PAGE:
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How to be prepared at home - First Aid Kit for Cavies There are several things you can keep on hand at home, in the event of an emergency. Some of these things are necessary for full in home treatment of minor ailments, and some are necessary for emergency care while you are trying to get a hold of your vet. In any case, no well-prepared cavy home can live comfortably without some of these supplies! Most if not all are available over the counter at your local pharmacy or feed store, while some may be purchased over the internet.

* Zimecterin horse worming paste (for mites), injectable or pour on cattle ivomec Eprinex.

* Kitten safe flea shampoo (for lice) - I prefer Zodiac kitten and puppy shampoo or Ectosoothe. Pyrethrins must be an ingredient to be affective against lice. You can also use a small animal spray good for fleas, ticks and lice, I believe 8-in-1 puts out a good product, as well as any good kitten flea powder.

* Triple antibiotic ointment or cream. This can be any good one you'd use on yourself such as Neosporin, Nolvasan Panalog, or a generic brand at the pharmacy.

* Bag Balm (baby section in grocery stores or in feed stores). This is helpful for nursing moms with 'vigorously nursing' babies, scabbing wounds, or dry irritated skin.

* Cotton swabs (q-tips) and cotton balls for cleaning out ears, administering ivermectin (q-tip that has been 'de-fluffed'), cleaning eyes or wounds.

* Eyedropper for handfeeding newborns (syringes tend to cause aspiration easily).

* Syringes with and without needles. Syringes can be 1 cc (handfeeding babies or flushing wounds), 3 cc for handfeeding larger babies and giving medicines), 5 cc for handfeeding adults, and 10 cc for other purposes. The larger the gauge of needle the smaller the size will be (ie an 18 gauge needle is actually larger in diameter than a 25 gauge needle), so for injections on pigs, I prefer 22-25 gauge needles. Eighteen gauge needles tend to leave large injection holes, and are uncomfortable for the pigs, however these are the most handy size if you have to lance an abcess.

* Johnson's baby shampoo, Suave baby shampoo, or Ectosoothe is very handy as a normal shampoo for pigs, as needed.

* Lysol concentrated disinfectant (available at RiteAid) for treating fungal problems on the skin. Also helpful, any good dandruff shampoo like Desonex, or even LymDip. Also recommended: Mycodex, tinactin or any good athlete's foot powder, cream or shampoo.

* White vinegar for fungus in the ears.

* Hydrogen peroxide for wounds or excess exudite in the ears.

* Witch hazel for small cuts and lacerations.

* Tea Tree oil or oatmeal skin remedies and shampoos for irritated or dry skin.

* Ear mite rinse for kittens, rabbits or puppies.

* Children's kaopectate, cherry flavour (for diarrhea). Also in a pinch, you can use any good 'wet tail' remedy in the small pet section of the pet store, but it won't be as affective as actual medication.

* Nutrical or Critical Care supplements, high calorie dietary supplement for animals with lethargic feeding response or for emergency feeding (use 5-10 cc syringe for administering). Most pet stores carry this in the puppy/kitten handfeeding section.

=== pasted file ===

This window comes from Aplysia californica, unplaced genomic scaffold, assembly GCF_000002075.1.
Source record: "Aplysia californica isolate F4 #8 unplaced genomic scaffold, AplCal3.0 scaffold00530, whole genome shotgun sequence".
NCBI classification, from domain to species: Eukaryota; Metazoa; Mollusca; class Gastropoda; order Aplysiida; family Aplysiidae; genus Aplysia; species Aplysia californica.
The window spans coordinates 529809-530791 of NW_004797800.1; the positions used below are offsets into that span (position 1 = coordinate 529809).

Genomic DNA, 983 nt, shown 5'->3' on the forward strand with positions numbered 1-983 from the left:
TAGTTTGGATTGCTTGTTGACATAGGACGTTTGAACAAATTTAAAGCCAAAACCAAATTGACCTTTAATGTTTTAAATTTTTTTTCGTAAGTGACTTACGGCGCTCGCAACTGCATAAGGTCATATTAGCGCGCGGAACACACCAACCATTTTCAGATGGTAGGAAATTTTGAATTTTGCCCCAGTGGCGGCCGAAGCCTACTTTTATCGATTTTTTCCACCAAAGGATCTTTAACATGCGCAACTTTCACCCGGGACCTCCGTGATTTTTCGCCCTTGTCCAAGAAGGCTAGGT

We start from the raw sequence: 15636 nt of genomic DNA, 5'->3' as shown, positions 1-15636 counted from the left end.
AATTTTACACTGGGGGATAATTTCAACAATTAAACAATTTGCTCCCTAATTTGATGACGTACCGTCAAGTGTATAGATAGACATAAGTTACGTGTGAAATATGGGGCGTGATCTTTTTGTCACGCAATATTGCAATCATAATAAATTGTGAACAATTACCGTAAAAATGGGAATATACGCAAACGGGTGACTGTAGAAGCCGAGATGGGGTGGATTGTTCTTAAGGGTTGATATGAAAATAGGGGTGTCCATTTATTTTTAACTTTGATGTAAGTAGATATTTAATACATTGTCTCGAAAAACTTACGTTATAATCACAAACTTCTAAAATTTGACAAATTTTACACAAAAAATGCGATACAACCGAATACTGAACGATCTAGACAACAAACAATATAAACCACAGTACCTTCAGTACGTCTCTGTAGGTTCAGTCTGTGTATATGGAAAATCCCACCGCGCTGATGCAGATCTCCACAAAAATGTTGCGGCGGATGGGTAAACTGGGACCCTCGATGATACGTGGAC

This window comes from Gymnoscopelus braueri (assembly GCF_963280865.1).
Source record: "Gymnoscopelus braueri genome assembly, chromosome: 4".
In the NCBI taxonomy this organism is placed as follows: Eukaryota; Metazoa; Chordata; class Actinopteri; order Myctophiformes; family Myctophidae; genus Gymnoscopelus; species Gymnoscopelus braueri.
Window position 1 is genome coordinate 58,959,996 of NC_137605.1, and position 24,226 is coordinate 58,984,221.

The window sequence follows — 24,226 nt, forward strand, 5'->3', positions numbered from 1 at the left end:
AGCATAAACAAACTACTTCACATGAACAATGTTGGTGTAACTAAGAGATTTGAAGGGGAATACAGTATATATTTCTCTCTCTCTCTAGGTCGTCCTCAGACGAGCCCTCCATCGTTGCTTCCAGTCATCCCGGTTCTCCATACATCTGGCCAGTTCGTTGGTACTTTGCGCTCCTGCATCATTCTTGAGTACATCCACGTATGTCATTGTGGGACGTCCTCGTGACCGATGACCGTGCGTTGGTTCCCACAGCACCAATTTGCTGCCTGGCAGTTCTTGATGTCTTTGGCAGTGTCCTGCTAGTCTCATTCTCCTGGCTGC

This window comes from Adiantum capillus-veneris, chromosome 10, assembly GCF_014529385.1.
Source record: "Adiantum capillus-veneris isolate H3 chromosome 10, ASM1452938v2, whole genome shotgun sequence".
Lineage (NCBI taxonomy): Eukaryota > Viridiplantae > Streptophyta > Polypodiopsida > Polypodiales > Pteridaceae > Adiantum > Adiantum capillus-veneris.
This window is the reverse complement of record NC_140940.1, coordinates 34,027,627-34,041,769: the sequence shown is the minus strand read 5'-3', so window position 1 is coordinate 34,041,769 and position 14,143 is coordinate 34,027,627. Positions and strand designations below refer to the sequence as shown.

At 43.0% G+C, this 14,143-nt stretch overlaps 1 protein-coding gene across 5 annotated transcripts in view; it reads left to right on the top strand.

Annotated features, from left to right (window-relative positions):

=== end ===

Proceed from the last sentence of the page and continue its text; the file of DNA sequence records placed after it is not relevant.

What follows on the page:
* Probiotics such as benebac, probios, or any other good source of acidophilus or lactobacillus. Always use an hour after using antibiotics.

* Terramycin opthamalic ointment for eye injuries, irritations or infections.

* Popsicle sticks (emergency splints and for viewing molars).

* Betadine, or any other good iodine surgical rinse (for cleaning out wounds or abcesses).

* Vet wrap (for splints or bandages - be careful, this tends to tighten as it's being wound up, so practice bandaging a finger first so you know how tight to make it).

* Clean sterile gauze bandages (for wound dressing and splints) and handtowels (handy for restraining as well as isolating wounded areas).

* Saline solution (rinsing eyes, mouth, and wounds) - available in the contact lens section, be sure it's ONLY sterile saline solution, not disinfecting solution! VERY different products!!!

* Vaseline or mineral oil (helpful for cleaning out boar impaction and other problems)

* Sulfa based antibiotic such as Sulmet or Septra (tribrissum).

* Vicks vaporub (handy for pneumonia or for introducing animals)

* Oxytocin (available only through your vet) for stimulating contractions in a weak or struggling pregnant sow.

* Propylene glycol, karo syrup, pedialyte and molasses for immediate nourishment, energy and calcium in struggling toxic sows.

* Wheat bran for pregnant sows

* KMR (Kitten Milk Replacement), Esbilac (Puppy milk replacement) or Ensure for handfeeding babies.

* Liquid Calcium (without Magnesium if possible) and Vitamin C liquid or crystals (keep in the fridge or freezer respectively).

* Scissors or clippers for cutting wraps, hair matts, bandages or hair around a wound.

* Paper bandage tape

* Nail clippers

* Styptic powder (for nail trimming accidents)

* Scalpel

* Charcoal tablets or powder

* Number of the closest emergency clinic who deals with exotics, as well as the number of the closest exotic clinic should your vet be out of town.